Bestow, a life insurance challenger brand, is bringing humor to a category that often lacks it.
Its first brand campaign is all about surfacing the latent guilt people feel about not having purchased a life insurance policy.
“What If Everyone Knew You Didn’t Have Life Insurance?” from Austin, Texas creative agency Preacher includes 30-second spots with guilt trips from a "Smug Brother," "Mom-Friends" and a ”Disappointed Child.”
Ads kick off in the company’s home market of Texas followed by national rollout in January. The media plan includes connected TV, YouTube, display and social.
The campaign is focused on building awareness and consideration, says Bestow CMO Tannen Campbell.
“Since our media buy focuses primarily on digital, attributable channels, we are interested to see how it performs throughout the funnel,” Campbell tells Marketing Daily. “For videos specifically, we will compare performance across YouTube, programmatic TV and CTV. All those learnings will influence our media mix when we launch nationally in January, which is typically a strong month for life insurance sales.”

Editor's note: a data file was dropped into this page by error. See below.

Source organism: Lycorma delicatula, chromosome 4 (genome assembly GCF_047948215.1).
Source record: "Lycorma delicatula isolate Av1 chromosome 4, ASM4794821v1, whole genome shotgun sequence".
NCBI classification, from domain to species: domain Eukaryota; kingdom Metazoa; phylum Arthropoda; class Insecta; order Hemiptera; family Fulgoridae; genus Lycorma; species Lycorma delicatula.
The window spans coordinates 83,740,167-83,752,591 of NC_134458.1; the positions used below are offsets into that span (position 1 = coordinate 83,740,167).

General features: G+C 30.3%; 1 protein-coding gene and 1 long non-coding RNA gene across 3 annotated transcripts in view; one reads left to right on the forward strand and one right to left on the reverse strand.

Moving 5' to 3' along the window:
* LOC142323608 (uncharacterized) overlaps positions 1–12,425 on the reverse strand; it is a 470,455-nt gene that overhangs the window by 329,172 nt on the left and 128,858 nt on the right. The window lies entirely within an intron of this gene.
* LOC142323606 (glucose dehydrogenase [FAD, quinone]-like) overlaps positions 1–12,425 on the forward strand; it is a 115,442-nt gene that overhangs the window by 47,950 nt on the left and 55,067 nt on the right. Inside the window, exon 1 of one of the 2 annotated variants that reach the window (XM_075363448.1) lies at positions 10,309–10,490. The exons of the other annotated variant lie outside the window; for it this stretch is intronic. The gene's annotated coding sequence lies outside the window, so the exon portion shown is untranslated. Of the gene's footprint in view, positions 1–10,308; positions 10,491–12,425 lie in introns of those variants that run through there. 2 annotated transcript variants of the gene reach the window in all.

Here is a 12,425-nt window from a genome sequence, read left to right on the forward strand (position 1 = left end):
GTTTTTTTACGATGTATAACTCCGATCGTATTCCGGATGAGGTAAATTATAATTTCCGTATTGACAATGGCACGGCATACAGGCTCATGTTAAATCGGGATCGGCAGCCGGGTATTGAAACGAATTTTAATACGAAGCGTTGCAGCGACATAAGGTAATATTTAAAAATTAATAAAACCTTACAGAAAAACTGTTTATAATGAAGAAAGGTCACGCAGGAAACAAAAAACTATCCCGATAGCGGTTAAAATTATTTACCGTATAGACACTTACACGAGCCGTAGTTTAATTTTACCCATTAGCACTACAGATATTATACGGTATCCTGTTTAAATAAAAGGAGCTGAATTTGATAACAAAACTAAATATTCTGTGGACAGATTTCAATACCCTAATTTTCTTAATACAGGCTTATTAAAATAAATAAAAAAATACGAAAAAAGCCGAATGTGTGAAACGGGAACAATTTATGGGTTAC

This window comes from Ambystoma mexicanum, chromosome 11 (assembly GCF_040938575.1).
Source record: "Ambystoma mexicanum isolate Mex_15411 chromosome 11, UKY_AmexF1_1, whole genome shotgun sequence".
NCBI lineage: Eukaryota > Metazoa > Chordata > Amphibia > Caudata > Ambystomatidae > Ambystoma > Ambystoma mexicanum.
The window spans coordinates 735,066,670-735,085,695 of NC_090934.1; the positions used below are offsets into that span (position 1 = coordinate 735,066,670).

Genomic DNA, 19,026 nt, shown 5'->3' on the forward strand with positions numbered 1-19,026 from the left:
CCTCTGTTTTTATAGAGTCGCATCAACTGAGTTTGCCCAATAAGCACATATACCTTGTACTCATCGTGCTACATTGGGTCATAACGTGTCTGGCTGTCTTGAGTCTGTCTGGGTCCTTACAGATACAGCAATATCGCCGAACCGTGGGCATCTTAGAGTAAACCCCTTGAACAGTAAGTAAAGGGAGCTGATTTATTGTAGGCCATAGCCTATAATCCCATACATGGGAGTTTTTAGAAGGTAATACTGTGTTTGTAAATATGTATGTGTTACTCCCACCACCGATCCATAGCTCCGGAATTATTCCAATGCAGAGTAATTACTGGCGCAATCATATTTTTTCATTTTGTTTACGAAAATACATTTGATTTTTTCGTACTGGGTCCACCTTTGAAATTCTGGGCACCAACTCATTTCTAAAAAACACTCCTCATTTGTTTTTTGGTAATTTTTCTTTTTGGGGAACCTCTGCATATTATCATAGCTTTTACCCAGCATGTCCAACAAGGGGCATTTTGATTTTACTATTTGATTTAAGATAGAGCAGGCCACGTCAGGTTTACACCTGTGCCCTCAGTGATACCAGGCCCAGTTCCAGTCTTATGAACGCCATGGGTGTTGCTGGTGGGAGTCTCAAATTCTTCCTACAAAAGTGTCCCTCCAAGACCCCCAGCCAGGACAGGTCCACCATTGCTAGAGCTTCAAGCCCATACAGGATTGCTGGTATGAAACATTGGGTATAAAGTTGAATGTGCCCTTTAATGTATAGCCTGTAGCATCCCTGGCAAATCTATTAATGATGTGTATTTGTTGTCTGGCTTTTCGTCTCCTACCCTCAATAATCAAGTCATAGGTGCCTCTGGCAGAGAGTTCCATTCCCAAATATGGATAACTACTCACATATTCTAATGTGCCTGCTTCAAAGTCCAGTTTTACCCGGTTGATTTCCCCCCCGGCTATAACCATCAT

The company had the campaign ready to go in March, but held off launching when the pandemic hit, Campbell says.
“Now, we’ve seen the country enter a ‘new normal,’” Campbell says. “Parents are busier than ever with virtual learning for kids and trying to work from home, with so much uncertainty everywhere you look. When they do have a spare moment, recent research shows that they are actively seeking out humorous content, looking for a little levity.”
Due in part to increased life insurance demand during the pandemic, Bestow has experienced a record sales year. From March through September, sales were up five times versus a year ago.
Life insurance is about protecting your loved ones after you die -- not exactly a fun thing to talk about, says Kellyn Blount, creative director, Preacher.
“We found that doing something that doesn’t directly affect you when you are alive is an urgency killer,” Blount tells Marketing Daily. “But what does work is guilt. Nobody likes to be exposed, especially to the judgey people we all have in our lives.”
Humor is a way to take some of the edge off of the shame strategy, Blount says.
“We referred to the strategy as being handed a weapon and having to wield it carefully,” Blount adds. "In the end we feel we found the right balance of shame and humor through a dark comedy approach.”